Some things are just better left unsaid. Or tweeted.
 
Texas A&M University learned that lesson the hard way last week. And it looks like its ramifications could be deep and wide for one of America’s premier collegiate football programs.
 
In a nutshell, Texas A&M sacked itself. An assistant coach, a/k/a Wile E. Coyote, fired off an ill-advised tweet in a fit of pique over a five-star recruit de-committing to the Aggies.
 
I feel sorry for ppl who never understand loyalty. I can't really even vibe with u. At the end of the day trust is 100% & everything else is BS
 
One thing worse than an ill-advised tweet is several ill-advised tweets. Which Coach Coyote sent over the next hour. Around the midnight hour, no less. Those prompted another highly-rated commit to tweet that he wouldn’t be coming to Texas A&M either.
 
My purpose is not to go into detail about the ramifications of all of this on the fortunes of Aggie football. That would merely be just another opinion and not a particularly informed one at that.
 
There are, however, certain lessons anyone can take from this messy affair, no matter how or where they earn their living. For starters…
 
Don’t convey emotion, especially negative emotion, in writing. And especially past curfew. The written word should be reserved largely for information, facts and opinion. Granted, the line between “emotion” and “opinion” can be a bit muddled. But when you’re upset, much less angry about something is not the time to send a tweet. If you have a need to write out your frustrations, fine. But first, stick them in the proverbial drawer overnight and rethink it in the morning.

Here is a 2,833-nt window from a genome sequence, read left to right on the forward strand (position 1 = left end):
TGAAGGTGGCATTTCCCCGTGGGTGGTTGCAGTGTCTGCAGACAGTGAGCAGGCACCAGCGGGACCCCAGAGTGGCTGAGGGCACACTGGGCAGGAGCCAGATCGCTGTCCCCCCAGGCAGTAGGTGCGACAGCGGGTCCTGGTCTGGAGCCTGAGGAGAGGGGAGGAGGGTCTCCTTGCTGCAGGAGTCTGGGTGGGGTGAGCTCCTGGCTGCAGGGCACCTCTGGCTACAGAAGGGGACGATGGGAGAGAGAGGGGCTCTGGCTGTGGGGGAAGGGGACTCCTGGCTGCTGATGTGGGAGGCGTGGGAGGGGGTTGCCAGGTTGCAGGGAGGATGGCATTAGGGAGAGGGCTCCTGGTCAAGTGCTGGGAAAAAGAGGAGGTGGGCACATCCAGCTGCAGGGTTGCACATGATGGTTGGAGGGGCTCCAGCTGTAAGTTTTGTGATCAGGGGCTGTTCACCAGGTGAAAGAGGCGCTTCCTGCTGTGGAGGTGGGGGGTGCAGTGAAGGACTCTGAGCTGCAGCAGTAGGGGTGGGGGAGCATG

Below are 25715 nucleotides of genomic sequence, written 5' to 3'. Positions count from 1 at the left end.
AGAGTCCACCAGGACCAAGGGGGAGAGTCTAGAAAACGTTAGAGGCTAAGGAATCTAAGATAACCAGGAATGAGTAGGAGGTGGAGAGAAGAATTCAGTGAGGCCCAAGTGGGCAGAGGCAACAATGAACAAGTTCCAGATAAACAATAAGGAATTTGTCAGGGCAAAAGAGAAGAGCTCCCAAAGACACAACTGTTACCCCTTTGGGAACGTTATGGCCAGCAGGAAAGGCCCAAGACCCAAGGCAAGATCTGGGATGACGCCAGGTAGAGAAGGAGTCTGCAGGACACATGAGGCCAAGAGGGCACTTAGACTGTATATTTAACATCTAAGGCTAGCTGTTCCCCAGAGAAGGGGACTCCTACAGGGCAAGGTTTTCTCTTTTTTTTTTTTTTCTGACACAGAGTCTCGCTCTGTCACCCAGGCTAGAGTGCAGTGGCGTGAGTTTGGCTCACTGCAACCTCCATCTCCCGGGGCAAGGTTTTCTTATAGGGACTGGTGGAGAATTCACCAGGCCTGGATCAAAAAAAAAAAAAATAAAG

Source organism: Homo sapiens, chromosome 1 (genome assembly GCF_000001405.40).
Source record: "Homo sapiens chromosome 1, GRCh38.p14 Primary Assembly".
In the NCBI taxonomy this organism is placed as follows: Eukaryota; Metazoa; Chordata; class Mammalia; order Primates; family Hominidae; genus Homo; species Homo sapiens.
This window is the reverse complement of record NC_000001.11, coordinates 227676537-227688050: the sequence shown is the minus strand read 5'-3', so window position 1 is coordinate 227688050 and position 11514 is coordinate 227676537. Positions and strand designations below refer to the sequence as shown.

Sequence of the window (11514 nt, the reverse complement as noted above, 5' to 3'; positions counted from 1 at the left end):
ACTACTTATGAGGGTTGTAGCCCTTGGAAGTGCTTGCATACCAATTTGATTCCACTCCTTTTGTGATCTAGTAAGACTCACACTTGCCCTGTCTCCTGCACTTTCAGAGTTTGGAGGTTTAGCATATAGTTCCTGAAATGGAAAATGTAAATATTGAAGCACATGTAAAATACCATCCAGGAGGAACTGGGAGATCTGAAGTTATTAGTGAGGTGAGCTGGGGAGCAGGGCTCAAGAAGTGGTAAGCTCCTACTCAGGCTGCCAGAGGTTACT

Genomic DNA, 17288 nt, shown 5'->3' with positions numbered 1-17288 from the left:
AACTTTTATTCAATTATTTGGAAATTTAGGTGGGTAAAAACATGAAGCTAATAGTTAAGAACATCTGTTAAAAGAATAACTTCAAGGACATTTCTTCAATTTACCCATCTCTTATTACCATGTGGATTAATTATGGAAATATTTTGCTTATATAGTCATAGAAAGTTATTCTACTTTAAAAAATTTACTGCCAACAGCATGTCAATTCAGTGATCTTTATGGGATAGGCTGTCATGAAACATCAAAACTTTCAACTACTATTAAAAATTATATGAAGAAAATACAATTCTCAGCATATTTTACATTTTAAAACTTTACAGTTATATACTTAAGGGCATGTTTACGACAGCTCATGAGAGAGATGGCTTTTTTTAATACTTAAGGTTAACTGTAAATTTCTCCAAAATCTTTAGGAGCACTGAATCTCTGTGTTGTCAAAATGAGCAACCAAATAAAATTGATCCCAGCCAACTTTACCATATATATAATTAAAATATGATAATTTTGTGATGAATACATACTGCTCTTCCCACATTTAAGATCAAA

Second … and this is important … ask yourself what would be lost if you didn’t send it? In this case, nothing. Which gives rise to another question: What is gained by sending it? Again, nothing, especially in the case of Coach Coyote. I don’t know about you, but I rarely get in trouble for what I don’t say.
 
Lastly, let me borrow from one of the pearls of wisdom I share in our media training program that says “if your explanation takes longer than their accusation, you’re probably in serious trouble.” In this case, if a tweet requires one, much less several “explanation” tweets, you’re probably in some serious trouble. And you’re likely to make things worse.
 
Texas A&M has a mess on its hands. And it is of their own making and it was completely avoidable. One can imagine the words of an old country song running through Coach Coyote's mind these days … “I’d like to have that one back…” So, too, would Aggie fans everywhere.